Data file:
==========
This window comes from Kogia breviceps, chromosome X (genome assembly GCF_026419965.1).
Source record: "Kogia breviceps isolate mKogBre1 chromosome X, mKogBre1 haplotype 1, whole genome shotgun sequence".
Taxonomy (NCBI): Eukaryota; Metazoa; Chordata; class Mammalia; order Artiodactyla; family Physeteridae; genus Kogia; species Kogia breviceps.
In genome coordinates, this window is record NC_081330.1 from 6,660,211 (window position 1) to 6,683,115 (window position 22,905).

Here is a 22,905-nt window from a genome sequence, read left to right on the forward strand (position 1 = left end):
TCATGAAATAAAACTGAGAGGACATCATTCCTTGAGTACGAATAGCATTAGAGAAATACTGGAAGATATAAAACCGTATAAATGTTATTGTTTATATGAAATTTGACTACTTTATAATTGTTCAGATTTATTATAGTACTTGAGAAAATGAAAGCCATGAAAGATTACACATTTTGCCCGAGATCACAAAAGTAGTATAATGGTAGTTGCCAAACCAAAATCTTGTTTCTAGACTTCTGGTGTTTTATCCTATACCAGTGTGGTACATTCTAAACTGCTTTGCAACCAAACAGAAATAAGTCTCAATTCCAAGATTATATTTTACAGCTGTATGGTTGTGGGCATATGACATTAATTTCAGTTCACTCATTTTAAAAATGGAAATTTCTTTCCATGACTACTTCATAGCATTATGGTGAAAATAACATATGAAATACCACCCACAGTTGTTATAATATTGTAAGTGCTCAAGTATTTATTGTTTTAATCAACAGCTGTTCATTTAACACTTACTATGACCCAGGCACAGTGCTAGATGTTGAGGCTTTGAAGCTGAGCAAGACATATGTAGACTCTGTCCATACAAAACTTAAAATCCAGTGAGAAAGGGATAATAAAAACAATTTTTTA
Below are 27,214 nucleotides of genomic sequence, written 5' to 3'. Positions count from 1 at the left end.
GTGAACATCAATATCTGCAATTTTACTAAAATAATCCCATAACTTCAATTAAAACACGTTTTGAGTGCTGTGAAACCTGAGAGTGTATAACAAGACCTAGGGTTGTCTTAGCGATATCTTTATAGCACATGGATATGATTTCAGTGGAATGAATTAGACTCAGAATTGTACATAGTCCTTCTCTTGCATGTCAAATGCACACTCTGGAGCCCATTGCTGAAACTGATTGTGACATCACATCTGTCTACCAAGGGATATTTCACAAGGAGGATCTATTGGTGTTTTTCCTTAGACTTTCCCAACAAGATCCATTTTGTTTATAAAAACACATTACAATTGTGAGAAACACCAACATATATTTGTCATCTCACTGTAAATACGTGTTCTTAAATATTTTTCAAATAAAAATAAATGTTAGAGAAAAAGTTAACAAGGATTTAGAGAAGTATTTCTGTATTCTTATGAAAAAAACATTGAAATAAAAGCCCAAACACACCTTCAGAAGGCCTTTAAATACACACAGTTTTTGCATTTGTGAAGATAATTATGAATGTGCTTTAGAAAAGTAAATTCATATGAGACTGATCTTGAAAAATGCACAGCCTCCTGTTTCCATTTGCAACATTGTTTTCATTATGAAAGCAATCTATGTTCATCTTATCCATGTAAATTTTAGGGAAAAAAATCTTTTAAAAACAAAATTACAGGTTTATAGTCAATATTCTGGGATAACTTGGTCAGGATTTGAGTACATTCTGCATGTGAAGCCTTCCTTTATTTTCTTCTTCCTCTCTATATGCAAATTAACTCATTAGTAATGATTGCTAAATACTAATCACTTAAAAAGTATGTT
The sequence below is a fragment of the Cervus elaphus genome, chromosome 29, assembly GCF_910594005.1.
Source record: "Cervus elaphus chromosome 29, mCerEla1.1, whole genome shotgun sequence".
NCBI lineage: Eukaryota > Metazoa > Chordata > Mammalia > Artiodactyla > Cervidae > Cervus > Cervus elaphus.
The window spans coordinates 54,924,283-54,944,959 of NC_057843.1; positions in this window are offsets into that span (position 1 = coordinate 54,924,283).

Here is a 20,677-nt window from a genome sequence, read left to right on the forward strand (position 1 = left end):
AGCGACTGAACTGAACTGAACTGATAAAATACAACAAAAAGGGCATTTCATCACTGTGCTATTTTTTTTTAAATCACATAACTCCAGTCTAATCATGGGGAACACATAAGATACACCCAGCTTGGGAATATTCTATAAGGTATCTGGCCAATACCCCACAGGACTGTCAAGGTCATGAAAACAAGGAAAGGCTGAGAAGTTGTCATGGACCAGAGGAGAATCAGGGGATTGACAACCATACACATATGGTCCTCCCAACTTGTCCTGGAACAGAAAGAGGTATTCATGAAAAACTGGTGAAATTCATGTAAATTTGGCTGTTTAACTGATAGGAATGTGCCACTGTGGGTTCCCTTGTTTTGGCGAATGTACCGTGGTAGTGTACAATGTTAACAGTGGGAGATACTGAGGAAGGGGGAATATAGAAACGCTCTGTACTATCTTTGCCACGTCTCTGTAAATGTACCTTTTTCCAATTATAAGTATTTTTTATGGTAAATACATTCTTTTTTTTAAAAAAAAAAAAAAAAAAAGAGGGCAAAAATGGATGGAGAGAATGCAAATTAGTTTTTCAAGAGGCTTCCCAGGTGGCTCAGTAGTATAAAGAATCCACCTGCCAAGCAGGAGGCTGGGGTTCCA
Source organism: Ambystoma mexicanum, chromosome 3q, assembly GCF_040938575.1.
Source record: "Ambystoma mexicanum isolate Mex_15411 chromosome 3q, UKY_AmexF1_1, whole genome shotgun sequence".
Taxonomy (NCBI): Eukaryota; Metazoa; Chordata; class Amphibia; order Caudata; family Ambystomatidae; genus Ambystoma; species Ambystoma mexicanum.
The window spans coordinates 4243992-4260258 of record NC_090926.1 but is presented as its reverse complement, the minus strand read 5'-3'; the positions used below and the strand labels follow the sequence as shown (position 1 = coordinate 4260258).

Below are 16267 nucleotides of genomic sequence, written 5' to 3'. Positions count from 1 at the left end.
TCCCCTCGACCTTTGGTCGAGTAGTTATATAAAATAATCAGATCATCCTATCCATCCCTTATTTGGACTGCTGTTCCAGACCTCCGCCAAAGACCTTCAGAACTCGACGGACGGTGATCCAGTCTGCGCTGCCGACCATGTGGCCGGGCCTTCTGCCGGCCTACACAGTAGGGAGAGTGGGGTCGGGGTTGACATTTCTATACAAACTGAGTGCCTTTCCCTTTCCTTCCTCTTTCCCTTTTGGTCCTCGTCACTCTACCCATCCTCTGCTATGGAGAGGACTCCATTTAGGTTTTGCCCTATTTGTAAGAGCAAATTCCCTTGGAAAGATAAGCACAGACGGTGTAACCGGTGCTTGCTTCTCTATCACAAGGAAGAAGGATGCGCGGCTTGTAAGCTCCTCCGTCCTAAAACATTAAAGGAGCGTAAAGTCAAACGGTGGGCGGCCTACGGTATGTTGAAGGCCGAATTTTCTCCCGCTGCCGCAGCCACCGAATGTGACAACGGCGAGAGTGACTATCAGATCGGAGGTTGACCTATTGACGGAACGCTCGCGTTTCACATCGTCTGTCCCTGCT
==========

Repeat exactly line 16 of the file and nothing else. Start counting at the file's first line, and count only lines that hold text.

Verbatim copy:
Source record: "Ambystoma mexicanum isolate Mex_15411 chromosome 3q, UKY_AmexF1_1, whole genome shotgun sequence".